We wonder and try to relate

The southern cross looks down from above
judging, or simply observing our passage?
As we try and live amongst each other
and move beyond once being so savage

By now you may have come to realise that the Māori do have their own language, just like any indigenous culture. The word ‘Māori’ is not only used for the people inhabiting New Zealand — before the Europeans showed up — but it’s also the name of the their language, which is known as an Eastern Polynesian language. I find that great respect has been shown within New Zealand communities and through the Government, in relation to supporting the ongoing use of this language — the language and culture of the Māori is also taught within the curriculum of the New Zealand educational system.

A portrait of Māori man, by Gottfried Lindauer, 1882

Similar to how the Māori language has been adopted through many aspects of New Zealand society, so has the culture  — such as popular tattoos based on Māori design, Māori art & crafts, and Māori memorials and monuments. Māori traditions also continue on, such as the famous Haka (an ancestral war based dance), the Hāngi (a method of cooking using hot rocks underground) and Manaakitanga (A Māori greeting and their respectful treatment in regards to hospitality).

Biculturalism is a major part of the development and history of New Zealand. Based on the Treaty of Waitangi, certain agreements were made which have taken a long time to implement correctly, and respectfully, since the Europeans and the Māori came to terms back in 1840. Before the 1970’s, the Māori did find they had to keep to themselves a lot because of the conditions. Back then, certain traditions were kept closer to home, such as within their marae (a communal / sacred place serving social purposes). But around the 70’s, the New Zealand Government started to support the Treaty of Waitangi in a stronger manner, and a kind of renaissance took place. Awareness of the Māori culture within the country expanded as the Māori became much more active within the European focused communities — they started to stand up for their rights. But still to this day, debates go on based on the situation that New Zealand may not be supporting the Māori culture enough.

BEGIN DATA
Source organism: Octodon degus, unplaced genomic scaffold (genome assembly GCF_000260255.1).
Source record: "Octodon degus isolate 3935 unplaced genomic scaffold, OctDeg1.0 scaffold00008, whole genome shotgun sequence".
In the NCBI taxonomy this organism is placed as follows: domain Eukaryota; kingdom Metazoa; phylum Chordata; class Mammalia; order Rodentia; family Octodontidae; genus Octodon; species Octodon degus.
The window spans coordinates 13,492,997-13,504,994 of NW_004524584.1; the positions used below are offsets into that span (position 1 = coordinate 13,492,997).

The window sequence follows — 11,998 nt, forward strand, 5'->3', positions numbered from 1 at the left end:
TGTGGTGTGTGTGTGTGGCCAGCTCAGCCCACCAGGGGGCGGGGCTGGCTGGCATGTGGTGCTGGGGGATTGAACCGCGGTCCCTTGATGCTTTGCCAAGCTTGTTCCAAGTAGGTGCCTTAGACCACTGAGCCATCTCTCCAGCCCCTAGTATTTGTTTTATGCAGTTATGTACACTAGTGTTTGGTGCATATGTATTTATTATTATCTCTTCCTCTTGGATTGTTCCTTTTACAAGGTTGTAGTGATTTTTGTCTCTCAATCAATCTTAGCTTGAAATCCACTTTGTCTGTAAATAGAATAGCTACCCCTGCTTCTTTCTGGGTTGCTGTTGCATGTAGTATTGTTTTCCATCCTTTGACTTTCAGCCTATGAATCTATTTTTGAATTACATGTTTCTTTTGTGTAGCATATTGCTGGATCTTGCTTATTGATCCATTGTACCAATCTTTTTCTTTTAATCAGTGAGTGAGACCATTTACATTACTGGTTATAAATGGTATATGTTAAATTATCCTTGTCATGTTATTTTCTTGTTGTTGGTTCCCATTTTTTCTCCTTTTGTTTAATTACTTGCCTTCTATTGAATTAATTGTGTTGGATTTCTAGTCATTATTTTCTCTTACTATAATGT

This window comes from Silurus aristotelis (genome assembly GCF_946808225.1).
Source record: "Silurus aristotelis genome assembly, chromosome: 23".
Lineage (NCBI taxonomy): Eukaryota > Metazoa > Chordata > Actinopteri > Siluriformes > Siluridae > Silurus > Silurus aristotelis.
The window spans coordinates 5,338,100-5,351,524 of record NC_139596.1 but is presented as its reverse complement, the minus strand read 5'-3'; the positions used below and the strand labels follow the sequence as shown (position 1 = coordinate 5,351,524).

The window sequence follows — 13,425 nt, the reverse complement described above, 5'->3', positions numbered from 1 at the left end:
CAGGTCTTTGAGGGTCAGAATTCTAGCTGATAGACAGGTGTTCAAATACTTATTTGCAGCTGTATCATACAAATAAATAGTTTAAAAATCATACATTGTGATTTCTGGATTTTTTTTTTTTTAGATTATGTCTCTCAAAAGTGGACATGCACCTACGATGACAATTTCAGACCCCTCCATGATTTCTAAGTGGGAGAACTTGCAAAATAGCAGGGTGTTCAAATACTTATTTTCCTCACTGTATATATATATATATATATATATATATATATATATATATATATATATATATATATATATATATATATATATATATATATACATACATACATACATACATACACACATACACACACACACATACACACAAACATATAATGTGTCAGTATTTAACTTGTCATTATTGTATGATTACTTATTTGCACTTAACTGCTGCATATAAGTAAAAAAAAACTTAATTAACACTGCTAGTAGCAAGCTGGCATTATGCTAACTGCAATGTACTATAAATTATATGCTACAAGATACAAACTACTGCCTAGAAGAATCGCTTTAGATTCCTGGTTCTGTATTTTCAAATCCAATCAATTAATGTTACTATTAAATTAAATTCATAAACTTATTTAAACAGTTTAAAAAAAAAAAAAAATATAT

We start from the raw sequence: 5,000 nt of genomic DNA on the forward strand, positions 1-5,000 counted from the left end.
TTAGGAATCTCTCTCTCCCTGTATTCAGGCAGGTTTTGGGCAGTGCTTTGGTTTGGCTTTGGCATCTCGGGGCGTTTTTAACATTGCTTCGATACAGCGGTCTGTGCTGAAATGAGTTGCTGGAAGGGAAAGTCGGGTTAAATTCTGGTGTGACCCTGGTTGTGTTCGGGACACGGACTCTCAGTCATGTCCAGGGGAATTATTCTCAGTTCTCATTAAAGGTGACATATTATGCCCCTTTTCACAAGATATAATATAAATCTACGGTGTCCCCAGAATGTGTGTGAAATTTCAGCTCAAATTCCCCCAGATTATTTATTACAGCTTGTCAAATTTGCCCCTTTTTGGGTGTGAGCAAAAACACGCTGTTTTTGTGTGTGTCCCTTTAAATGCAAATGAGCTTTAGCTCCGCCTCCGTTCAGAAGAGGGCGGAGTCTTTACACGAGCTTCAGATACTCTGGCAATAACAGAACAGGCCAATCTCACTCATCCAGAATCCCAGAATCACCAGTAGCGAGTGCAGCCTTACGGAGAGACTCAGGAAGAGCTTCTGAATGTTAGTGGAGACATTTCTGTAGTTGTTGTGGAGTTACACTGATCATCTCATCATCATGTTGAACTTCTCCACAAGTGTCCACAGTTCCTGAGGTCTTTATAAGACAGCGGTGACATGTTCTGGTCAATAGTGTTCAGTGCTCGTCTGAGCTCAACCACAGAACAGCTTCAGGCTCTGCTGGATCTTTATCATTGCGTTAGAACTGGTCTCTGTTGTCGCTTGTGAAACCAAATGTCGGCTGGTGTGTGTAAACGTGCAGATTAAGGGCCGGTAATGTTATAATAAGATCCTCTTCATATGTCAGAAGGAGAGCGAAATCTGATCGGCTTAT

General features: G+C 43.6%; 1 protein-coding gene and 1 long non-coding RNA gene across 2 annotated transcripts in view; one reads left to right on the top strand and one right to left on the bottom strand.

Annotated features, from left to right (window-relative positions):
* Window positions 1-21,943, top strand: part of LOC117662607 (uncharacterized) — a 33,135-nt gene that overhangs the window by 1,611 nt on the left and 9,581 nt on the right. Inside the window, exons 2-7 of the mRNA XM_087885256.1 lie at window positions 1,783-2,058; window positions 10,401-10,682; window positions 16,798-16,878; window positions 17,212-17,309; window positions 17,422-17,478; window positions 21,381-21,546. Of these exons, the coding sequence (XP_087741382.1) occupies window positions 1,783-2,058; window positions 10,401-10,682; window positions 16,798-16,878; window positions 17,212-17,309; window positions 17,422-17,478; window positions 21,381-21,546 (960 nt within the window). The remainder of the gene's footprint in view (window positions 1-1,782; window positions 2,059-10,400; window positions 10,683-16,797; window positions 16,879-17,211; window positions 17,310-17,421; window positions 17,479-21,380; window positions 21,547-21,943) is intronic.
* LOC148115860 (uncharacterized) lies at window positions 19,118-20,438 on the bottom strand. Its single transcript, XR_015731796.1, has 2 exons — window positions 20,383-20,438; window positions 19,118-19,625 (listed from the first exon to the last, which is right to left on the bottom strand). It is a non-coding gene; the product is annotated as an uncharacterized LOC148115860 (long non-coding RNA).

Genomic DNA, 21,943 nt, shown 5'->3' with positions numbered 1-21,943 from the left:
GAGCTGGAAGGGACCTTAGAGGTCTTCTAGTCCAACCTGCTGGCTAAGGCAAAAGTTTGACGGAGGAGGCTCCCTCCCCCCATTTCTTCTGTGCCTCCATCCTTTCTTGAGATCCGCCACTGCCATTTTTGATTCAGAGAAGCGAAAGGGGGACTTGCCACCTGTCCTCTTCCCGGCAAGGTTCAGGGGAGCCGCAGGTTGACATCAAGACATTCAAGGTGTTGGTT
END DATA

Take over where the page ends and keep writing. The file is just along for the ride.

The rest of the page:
While New Zealand has dealt with the issue of biculturalism — from having such a strong European influence alongside the Māori — at the same time the country began to also become much more multicultural from around the 1970’s up until this day. While before that time, most of the new immigrants were Europeans, around the 70’s there was an influx in people migrating to New Zealand from other parts of the world. In comparison to the rest of the world, New Zealand does have a low population of around 4.5 million, so this has been a gradual process. But this process has confused the matter of those who are so very focused on biculturalism. As people from all over the world come and settle, New Zealand has technically ended up becoming multicultural.

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Hailstones Melt

There are many articles on line about Russell Crowe’s recent "practical" suggestion that Australia and New Zealand merge as one entity under the current New Zealand Prime Minister, Jacinda Adern. I love the line in this article, quoting someone’s response that Australian politicians are worse than a congo line of cumquats.

I hope Russell’s statements are tongue-in-cheek, because a) Jacinda’s overlordship would only be politically alive for 3-4 years; and b) New Zealand and Australia are as different as chalk and cheese, but both grand and contributing to the diversity of this great planet.

Hailstones Melt
I personally think Russell Crowe has harvested the best of both places. Lucky man.